Days 39 and 40–A Tour of Prins Bertils Stig (Part 1)

Prins Bertil was a Duke of Halland, the county in which Halmstad is located. He summered in Tylösand and was a sportsman. In 1998 his widow opened the trail named after Bertil. It runs about 10 miles from the castle in downtown Halmstad along the coast to Tylösand and then turns inland to a nature reserve. I took photos along the trail to share with you. The first half is today, the rest tomorrow.

The inner courtyard of the castle. The place as built in the early 1600s when Halmstad was still part of Denmark on order of the Danish king.

A sign like this marks the beginning of the trail.

It starts out along the Nissan River that empties into the harbor.

New condos are going up along the river.

At water’s edge is a beach used by windsurfers and parasailors. This is also a beach where dogs are allowed all year around. They are banned from May 1 to Sept. 15 on other beaches.

Speaking of which, in the middle of the forest along the trail is a pet cemetery.

Some even have headstones, like old Puck here.

Several pets were buried in this plot. But enough of that.

The trail runs right past the swim stadium.

This is the beach where Mariette spent her youth. Not a bad place for a kid to grow up.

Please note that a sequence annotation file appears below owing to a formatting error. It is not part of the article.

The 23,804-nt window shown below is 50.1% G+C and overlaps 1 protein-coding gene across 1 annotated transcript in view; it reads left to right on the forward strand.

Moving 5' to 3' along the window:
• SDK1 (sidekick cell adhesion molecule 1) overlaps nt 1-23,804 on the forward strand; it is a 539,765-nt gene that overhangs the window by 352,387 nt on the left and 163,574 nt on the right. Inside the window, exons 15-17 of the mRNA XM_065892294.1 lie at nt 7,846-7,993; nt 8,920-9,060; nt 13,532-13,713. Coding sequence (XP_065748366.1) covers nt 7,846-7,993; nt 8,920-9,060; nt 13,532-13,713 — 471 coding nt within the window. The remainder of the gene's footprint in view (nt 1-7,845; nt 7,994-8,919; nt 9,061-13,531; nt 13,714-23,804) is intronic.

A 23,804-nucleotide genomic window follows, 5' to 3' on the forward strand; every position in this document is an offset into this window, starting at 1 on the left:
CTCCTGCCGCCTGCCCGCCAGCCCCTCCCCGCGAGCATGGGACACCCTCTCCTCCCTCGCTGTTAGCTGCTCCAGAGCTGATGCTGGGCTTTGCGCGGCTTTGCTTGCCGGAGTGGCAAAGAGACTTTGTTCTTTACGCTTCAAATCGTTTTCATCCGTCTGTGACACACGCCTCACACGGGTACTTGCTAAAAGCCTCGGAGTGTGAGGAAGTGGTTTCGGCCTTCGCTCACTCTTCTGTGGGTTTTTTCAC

Some lucky folks have their summer houses right along the trail. This one is my favorite. I love the fence and gate.

The grass growing out of the water is called vass and it was used for centuries as roofing material. A foot or so of vass stacked over your head kept you dry for years and years.

“Battle at Nissan.” The largest sea battle of the entire Viking Era occurred along the trail on August 10, 1062. This plaque commemorates the event.

Earlier in the summer, wild orchids grew here.

At the end of this breakwater is good crayfishing.

I would like to have seen Monet paint this scene. If you look closely you can see sheep here and there.

Another harbor and marina along the trail.

This was a granite quarry once upon a time.

This is another section of the old quarry. People used to dive from near the top of the rocks, nearly 20 meters, until last summer when a guy got killed. The plan now is to join it with the shot above and make a larger marina.

This stone was erected to commemorate visits by two Swedish Kings, Gustav V and Gustav VI.

And today’s trip ends at the little fish market that lies about a par 4 from our house. Second half of the trip tomorrow, assuming it doesn’t rain, which might be stretching things. We shall see when we wake up. Each day is like this.


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